Wise words from Douglas Wilson for writers who have a family to care for, taken from his new book Wordsmithy: Hot Tips for the Writing Life (Canon Press, 2011), page 40:
I have read enough books to know that the “Acknowledgements” section frequently includes a tribute to the wife and kids, who always let Dad go off to the study for the interminable time it took to produce the book. This is a reasonable thing to acknowledge, of course, but I would encourage writers not to overdo it — the disappearing that is, not the acknowledging. When an extra load develops, try to have it land on you and not on the family. If it has to get done now, then get up at five, and nobody else pays. So if you need to, get up at five, but always try to go home at five.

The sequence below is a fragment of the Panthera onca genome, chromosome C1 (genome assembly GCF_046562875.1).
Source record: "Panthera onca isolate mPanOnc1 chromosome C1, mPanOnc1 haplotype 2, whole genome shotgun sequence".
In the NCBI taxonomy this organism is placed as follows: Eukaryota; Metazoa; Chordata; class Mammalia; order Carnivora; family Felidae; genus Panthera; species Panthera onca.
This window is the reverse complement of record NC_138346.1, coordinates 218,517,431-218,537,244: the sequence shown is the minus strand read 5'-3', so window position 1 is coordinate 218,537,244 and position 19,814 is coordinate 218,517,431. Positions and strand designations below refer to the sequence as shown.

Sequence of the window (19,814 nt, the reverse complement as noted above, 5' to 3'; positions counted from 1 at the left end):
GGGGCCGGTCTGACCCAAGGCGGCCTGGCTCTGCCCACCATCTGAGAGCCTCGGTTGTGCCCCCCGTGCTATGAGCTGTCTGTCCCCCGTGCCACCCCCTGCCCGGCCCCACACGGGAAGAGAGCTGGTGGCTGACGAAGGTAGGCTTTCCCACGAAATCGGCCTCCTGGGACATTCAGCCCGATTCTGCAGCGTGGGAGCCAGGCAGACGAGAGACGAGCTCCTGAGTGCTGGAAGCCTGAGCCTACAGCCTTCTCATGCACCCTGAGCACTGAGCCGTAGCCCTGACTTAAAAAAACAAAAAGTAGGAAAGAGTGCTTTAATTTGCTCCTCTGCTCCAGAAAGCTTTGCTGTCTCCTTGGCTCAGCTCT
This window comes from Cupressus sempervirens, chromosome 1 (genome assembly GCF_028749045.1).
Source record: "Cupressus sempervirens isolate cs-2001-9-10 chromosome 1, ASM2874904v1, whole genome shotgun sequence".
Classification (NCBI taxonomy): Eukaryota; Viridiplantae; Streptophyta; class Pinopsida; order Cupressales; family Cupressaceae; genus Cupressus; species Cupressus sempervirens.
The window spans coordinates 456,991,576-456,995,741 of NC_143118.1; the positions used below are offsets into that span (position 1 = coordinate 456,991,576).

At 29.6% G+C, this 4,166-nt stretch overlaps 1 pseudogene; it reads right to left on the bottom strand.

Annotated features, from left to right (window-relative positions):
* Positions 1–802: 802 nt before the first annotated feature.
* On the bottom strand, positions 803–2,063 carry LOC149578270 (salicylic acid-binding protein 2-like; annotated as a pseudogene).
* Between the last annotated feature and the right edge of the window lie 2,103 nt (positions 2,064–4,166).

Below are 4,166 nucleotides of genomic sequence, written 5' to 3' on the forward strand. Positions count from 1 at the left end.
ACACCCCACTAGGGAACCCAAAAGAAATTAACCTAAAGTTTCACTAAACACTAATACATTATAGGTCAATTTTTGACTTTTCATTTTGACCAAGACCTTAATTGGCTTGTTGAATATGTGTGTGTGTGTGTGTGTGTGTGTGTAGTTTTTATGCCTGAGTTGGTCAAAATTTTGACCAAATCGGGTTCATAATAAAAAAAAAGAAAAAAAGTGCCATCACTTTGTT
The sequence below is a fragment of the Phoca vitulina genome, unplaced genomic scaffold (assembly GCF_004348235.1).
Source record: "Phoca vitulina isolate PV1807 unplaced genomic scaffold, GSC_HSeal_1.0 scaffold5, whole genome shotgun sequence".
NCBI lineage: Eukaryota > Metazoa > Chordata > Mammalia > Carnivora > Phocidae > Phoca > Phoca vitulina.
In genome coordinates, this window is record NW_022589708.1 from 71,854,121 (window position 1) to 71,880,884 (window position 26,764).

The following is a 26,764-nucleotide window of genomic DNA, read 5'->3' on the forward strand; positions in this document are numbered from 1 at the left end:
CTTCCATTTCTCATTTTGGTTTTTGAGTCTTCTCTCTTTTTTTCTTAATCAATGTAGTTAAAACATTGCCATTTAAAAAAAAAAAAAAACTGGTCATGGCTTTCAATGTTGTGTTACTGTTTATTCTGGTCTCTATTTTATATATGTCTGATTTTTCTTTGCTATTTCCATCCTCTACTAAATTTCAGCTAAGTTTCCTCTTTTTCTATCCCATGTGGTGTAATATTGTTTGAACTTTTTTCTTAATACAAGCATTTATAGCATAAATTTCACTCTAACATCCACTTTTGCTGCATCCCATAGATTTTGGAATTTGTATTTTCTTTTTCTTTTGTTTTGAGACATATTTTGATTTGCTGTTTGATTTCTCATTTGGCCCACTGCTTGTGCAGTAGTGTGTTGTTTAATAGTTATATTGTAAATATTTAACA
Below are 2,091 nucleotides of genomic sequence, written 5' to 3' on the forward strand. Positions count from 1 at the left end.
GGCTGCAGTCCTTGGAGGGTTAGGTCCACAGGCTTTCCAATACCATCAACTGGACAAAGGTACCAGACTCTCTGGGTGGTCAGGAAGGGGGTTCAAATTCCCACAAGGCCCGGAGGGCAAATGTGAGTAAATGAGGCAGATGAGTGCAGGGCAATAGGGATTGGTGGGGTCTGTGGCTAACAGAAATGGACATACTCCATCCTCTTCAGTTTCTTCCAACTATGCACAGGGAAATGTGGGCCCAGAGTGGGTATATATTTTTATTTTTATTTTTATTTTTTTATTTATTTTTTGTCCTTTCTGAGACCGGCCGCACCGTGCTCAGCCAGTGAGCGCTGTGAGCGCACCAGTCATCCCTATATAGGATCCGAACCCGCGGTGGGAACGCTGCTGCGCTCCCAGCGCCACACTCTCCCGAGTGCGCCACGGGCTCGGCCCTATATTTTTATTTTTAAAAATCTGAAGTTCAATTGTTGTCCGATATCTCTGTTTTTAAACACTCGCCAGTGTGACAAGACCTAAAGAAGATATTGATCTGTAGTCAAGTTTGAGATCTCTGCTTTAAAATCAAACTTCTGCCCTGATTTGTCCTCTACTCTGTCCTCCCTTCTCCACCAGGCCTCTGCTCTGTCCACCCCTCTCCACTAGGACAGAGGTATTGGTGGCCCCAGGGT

Think of it this way. A 60-hour work week is an honest job and a significant load, but a lot of the problems that come to people who work this much happen because of where those 60 hours are placed. Apportion 40 hours to your regular job, the calling which pays the bills, and then 20 hours for your half-time job of getting a writing career started. It is possible to work those 60 hours and still have lots of time left over for family. A week has a total of 168 hours in it. Sixty hours of work leaves 108, and 8 hours of sleep a night take away another 56 hours, leaving you with 52 hours a week to play tag in the backyard with the kids.